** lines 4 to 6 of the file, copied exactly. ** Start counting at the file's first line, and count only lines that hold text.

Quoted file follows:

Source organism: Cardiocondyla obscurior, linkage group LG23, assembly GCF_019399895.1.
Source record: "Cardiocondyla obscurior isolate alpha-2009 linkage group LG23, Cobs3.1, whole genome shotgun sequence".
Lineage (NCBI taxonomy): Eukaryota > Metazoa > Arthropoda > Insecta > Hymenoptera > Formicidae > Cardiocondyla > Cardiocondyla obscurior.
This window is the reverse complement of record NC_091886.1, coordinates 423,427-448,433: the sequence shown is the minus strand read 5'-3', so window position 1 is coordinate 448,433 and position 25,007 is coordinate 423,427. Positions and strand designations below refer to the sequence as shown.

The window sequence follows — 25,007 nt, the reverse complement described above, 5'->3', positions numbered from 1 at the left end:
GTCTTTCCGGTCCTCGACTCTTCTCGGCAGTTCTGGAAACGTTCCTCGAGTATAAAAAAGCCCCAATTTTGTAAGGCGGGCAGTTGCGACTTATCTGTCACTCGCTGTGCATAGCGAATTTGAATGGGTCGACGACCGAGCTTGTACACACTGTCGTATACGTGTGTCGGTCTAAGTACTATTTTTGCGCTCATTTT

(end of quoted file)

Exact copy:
This window is the reverse complement of record NC_091886.1, coordinates 423,427-448,433: the sequence shown is the minus strand read 5'-3', so window position 1 is coordinate 448,433 and position 25,007 is coordinate 423,427. Positions and strand designations below refer to the sequence as shown.

The window sequence follows — 25,007 nt, the reverse complement described above, 5'->3', positions numbered from 1 at the left end:
GTCTTTCCGGTCCTCGACTCTTCTCGGCAGTTCTGGAAACGTTCCTCGAGTATAAAAAAGCCCCAATTTTGTAAGGCGGGCAGTTGCGACTTATCTGTCACTCGCTGTGCATAGCGAATTTGAATGGGTCGACGACCGAGCTTGTACACACTGTCGTATACGTGTGTCGGTCTAAGTACTATTTTTGCGCTCATTTT